Choose a topic from Vol 3:


Reason proves God's existence
Primitive monotheism
Mystery of God's inner nature
Personality of God
Providence of God and the problem of evil


Immortal destiny of man
Can earth give true happiness?
Do human souls evolve?
Is transmigration possible?
Animal souls
Freedom of will
Free will and faith


Religion and God
The duty of prayer
The mysteries of religion
Can we believe in miracles?

The Religion of the Bible

Historical character of the Gospels
Canonical Books of the Bible
Original Manuscripts
Copyists' errors
Truth of the Bible
New Testament "contradictions"

The Christian Religion

Christianity alone true
Not the product of religious experience
Compared with Buddhism, Confucianism, Mahometanism, Bahaism, etc.,
Rejected by modern Jews
The demand for miracles
The necessity of faith
Difficulties not doubts
Proofs available
Dispositions of unbelievers

A Definite Christian Faith

One religion not as good as another
Changing one's religion
Catholic convictions and zeal
Religious controversy
The curse of bigotry
Towards a solution

The Problem of Reunion

Efforts at the reunion of the Churches
The Church of England as a "Bridge-Church"
Anglicans and the Greek Orthodox Church
The "Old Catholics" of Holland
Reunion Conferences
Catholic Unity
The Papacy as reunion center
Protestant hostility to Catholicism
The demands of charity

The Truth of Catholicism

Necessity of the Church
The true Church
Catholic claim absolute
A clerical hierarchy
Papal Supremacy
Temporal Power
Unity of the Church
Holiness of the Church
Catholicity of the Church
Catholic attitude to converts
Indefectible Apostolicity
Necessity of becoming a Catholic

The Church and the Bible

Catholic belief in the Bible
Bible-reading and private interpretation
Value of Tradition and the "Fathers"
Guidance of the Church necessary

The Dogmas of the Catholic Church

Dogmatic certainty
Credal statements
Faith and reason
The voice of science
Fate of rationalists
The dogma of the Trinity
Creation and evolution
The existence of angels
Evil spirits or devils
Man's eternal destiny
The fact of sin
Nature and work of Christ
Mary, the mother of God
Grace and salvation
The sacraments
Holy Eucharist
The Sacrifice of the Mass
Holy Communion
Marriage and divorce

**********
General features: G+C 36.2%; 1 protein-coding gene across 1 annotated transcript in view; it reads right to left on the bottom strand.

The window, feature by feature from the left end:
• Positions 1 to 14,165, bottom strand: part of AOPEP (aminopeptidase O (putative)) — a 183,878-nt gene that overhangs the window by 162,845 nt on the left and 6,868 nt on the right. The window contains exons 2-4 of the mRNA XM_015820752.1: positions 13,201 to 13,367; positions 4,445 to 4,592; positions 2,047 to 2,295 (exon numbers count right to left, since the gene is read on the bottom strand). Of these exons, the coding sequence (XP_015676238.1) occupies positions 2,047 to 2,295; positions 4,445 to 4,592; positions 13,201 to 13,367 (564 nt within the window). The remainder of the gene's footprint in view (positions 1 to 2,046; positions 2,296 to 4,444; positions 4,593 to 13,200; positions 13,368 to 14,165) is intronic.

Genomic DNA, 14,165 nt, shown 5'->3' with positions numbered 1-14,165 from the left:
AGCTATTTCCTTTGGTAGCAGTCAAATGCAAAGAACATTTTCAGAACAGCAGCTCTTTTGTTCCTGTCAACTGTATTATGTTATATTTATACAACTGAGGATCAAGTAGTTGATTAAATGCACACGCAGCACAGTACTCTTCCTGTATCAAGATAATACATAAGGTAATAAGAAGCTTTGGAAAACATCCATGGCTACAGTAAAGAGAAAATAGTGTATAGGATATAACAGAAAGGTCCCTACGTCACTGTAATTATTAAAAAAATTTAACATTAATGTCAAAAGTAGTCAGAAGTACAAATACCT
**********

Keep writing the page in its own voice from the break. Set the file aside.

Extreme Unction
Man's death and judgment
Resurrection of the body
End of the World

Moral Teachings of the Catholic Church

Catholic intolerance
The Spanish Inquisition
Prohibition of Books
Liberty of worship
Forbidden Socieities
Church attendance
The New Psychology
Deterministic philosophy
Marriage Legislation
Birth Prevention
Monastic Life
Convent Life
Legal defense of murderers
Laywers and divorce proceedings
Judges in Divorce
Professional secrecy

The Church in Her Worship

Why build churches?
Glamor of ritual
The "Lord's Prayer"
Pagan derivations
Liturgical symbolism
Use of Latin
Intercession of Mary and the Saints

The Church and Social Welfare

The Church and Education
The Social Problem
Social Duty of the Church
Catholicism and Capitalism

Canonical Books of the Bible

110. Did not the selection of the Gospels to be regarded as Canonical depend upon the various Councils?

The selection of the Gospels depended upon the authoritative decisions of the Catholic Church, decisions formulated in her official Councils, and always to be approved by the Pope. And it is the authority of the Pope which alone counts in the final analysis. Above all, such matters are not dependent upon the authority of "various" Councils, when you wish to include false gatherings of recalcitrant bishops whose proceedings have been repudiated by the Church, and whose decisions have been declared null and void. The authority of Councils can be cited only when those Councils have been authorized by the Holy See, and when their decisions have been approved and sanctioned by the Pope. Under these conditions, the decisions of Councils are quite reliable.

111. Matthew Tindal says that no good ever came of any Council, and that if all the accusations and libels were extant which the bishops hurled at each other, few would have reason to boast of the First Oecumenical Council.

Matthew Tindal was a rationalist, and an enemy of the Christian religion. His verdict, therefore, is prejudiced. But any man who says that no good ever came of any Council stands self-condemned. He is talking obvious nonsense. As for the First Oecumenical Council, if the accusations and libels of the bishops are not extant, information concerning them is wanting, and to hazard a guess is valueless. The First Oecumenical Council of Nicea, in 325 A. D., was a Council of the utmost importance to the Church, and did immense good. That it condemned heretics is not surprising, since it was convened for the purpose of safeguarding the truth against false teachings. And that the heretics who were condemned should have taken their condemnation badly is not surprising. They were not men of outstanding patience and virtue.

112. Is it not a fact that, in the Second Council of Ephesus, Dioscurus, Bishop of Alexandria, assaulted Flavian, Patriarch of Constantinople, with such violence that the Patriarch died within three days of his injuries? Can we accept the verdict of such Councils?

It is a fact that the heretical Bishop Dioscurus assaulted Flavian, the lawful Patriarch of Constantinople. But the Second Synod of Ephesus is known as the "Robber Council," and its proceedings were at once declared null and void by the Pope. Flavian died of his injuries, in reality a martyr for the true faith. But the citation of the bad conduct of a heretical bishop in an abortive Council in no way supports any of your contentions where the Gospels are concerned.



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